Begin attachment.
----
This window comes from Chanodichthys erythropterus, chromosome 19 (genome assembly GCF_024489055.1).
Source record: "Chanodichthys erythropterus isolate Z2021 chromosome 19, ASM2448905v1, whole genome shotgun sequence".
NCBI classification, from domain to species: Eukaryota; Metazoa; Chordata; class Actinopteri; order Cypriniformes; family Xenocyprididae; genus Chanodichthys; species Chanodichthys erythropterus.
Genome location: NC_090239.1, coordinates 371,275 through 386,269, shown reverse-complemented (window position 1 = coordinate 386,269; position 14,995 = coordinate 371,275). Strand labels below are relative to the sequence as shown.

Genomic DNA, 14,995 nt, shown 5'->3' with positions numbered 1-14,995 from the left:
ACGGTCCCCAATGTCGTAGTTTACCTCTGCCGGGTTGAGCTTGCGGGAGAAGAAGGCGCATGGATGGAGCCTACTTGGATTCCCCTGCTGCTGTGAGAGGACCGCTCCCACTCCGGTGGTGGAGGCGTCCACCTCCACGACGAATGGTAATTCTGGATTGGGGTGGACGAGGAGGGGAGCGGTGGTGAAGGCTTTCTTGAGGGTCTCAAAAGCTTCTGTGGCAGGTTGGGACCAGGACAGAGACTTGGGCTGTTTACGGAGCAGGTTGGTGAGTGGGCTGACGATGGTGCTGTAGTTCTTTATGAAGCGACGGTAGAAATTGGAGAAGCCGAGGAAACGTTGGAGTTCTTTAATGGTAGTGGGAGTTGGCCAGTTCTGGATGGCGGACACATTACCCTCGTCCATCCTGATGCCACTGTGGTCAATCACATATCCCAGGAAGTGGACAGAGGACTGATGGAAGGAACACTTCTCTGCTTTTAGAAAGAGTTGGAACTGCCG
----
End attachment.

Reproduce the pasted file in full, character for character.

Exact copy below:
This window comes from Chanodichthys erythropterus, chromosome 19 (genome assembly GCF_024489055.1).
Source record: "Chanodichthys erythropterus isolate Z2021 chromosome 19, ASM2448905v1, whole genome shotgun sequence".
NCBI classification, from domain to species: Eukaryota; Metazoa; Chordata; class Actinopteri; order Cypriniformes; family Xenocyprididae; genus Chanodichthys; species Chanodichthys erythropterus.
Genome location: NC_090239.1, coordinates 371,275 through 386,269, shown reverse-complemented (window position 1 = coordinate 386,269; position 14,995 = coordinate 371,275). Strand labels below are relative to the sequence as shown.

Genomic DNA, 14,995 nt, shown 5'->3' with positions numbered 1-14,995 from the left:
ACGGTCCCCAATGTCGTAGTTTACCTCTGCCGGGTTGAGCTTGCGGGAGAAGAAGGCGCATGGATGGAGCCTACTTGGATTCCCCTGCTGCTGTGAGAGGACCGCTCCCACTCCGGTGGTGGAGGCGTCCACCTCCACGACGAATGGTAATTCTGGATTGGGGTGGACGAGGAGGGGAGCGGTGGTGAAGGCTTTCTTGAGGGTCTCAAAAGCTTCTGTGGCAGGTTGGGACCAGGACAGAGACTTGGGCTGTTTACGGAGCAGGTTGGTGAGTGGGCTGACGATGGTGCTGTAGTTCTTTATGAAGCGACGGTAGAAATTGGAGAAGCCGAGGAAACGTTGGAGTTCTTTAATGGTAGTGGGAGTTGGCCAGTTCTGGATGGCGGACACATTACCCTCGTCCATCCTGATGCCACTGTGGTCAATCACATATCCCAGGAAGTGGACAGAGGACTGATGGAAGGAACACTTCTCTGCTTTTAGAAAGAGTTGGAACTGCCG